We live in Round Rock, Texas. Situated just north of Austin along picturesque Interstate-35, this was a small dusty town until Michael Dell set up shop. Now, Round Rock is a bustling micropolis featuring world-class culture and dining opportunities like Chilis, Applebees, and TGI Fridays.
Quick aside: Ever notice that better restaurants have singular names, while lesser offerings have plural names?
We live in an area called Brushy Creek. It is a MUD. This is an unappealing sounding acronym for Municipal Utility District. Basically a MUD collects taxes and provides water, parks, police, and fire service for communities that are not within a true city limit. The main impact of this is that I receive expired registration sticker tickets from county sheriffs, not standard police officers.
Brushy Creek is a winding, shallow, high-volume mosquito factory that meanders through the area. This creek is brushy due to a large amount fiendish hell-pollen producing Mountain Cedar trees. I theorize that the cedar tree is a bio-terror weapon created in Claritin, Allegra, and Zyrtec corporate laboratories.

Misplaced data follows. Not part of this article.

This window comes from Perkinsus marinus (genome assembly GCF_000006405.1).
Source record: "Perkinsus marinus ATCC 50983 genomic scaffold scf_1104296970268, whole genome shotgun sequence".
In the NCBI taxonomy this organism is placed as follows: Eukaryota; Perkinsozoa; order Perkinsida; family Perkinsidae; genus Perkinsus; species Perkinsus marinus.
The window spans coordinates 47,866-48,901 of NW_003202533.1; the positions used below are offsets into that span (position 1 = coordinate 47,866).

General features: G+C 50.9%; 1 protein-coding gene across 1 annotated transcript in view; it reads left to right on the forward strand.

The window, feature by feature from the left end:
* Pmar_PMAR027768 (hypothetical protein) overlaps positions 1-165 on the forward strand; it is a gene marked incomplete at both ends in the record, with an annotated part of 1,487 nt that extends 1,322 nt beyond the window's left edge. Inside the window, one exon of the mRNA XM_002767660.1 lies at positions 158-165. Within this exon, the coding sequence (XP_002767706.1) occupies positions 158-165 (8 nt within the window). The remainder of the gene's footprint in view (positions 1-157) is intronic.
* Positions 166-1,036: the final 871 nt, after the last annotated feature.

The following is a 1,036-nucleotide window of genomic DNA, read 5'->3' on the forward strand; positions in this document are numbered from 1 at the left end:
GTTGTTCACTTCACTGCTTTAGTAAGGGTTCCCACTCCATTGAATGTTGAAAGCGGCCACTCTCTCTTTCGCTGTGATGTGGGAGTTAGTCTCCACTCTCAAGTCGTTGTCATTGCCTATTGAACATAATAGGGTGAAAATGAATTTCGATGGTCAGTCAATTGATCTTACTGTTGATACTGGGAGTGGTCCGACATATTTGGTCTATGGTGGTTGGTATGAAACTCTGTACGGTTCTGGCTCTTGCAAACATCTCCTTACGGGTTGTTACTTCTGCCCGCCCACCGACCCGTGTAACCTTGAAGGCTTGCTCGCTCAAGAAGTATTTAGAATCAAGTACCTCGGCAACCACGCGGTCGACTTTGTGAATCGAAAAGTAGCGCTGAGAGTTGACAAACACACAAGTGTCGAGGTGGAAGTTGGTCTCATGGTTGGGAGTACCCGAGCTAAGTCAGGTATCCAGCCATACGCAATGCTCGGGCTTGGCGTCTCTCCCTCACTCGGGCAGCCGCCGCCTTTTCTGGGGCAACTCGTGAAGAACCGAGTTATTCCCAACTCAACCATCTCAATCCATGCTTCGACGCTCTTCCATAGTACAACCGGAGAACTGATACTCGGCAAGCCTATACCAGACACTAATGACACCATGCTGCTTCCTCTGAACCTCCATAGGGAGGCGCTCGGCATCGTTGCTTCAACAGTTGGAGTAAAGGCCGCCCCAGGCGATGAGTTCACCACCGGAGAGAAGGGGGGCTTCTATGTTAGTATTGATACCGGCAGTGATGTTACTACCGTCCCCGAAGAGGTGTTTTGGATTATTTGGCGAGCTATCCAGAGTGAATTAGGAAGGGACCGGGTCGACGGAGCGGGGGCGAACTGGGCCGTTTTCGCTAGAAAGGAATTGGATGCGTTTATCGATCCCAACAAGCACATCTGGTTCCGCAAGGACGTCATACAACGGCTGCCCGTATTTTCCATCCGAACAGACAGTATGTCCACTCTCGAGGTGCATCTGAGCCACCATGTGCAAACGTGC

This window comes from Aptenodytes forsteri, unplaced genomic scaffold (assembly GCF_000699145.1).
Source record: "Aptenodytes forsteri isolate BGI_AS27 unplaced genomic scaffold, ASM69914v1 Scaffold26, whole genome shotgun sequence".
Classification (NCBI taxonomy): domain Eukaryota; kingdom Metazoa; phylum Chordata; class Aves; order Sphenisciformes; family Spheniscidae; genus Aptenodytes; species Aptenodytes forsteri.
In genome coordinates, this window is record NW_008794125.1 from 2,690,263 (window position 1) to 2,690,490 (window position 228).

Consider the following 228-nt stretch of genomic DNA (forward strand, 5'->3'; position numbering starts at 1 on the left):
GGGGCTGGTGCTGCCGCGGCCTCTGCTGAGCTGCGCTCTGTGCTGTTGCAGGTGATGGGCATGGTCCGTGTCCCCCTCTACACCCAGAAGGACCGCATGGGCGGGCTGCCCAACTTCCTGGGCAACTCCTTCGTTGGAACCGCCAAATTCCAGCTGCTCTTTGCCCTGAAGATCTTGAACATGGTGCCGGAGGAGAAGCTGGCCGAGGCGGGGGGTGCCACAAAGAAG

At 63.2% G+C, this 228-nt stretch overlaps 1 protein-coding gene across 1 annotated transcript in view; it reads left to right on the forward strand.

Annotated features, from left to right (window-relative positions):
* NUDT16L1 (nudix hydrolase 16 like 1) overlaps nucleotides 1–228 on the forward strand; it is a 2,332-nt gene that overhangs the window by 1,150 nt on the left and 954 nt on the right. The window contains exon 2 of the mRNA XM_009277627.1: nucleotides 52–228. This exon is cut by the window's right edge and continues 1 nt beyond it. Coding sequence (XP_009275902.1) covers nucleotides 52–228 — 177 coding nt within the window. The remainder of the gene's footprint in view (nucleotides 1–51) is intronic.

Back in the 1800's, travelers heading south through central Texas would run into Brushy Creek. One popular place to ford the creek was marked by a nearby landmark: a flat, round rock about 8 feet in diameter. It says something about our town that its most distinctive landmark is a small chunk of limestone in a shallow creek bed. That's just how we roll in Round Rock.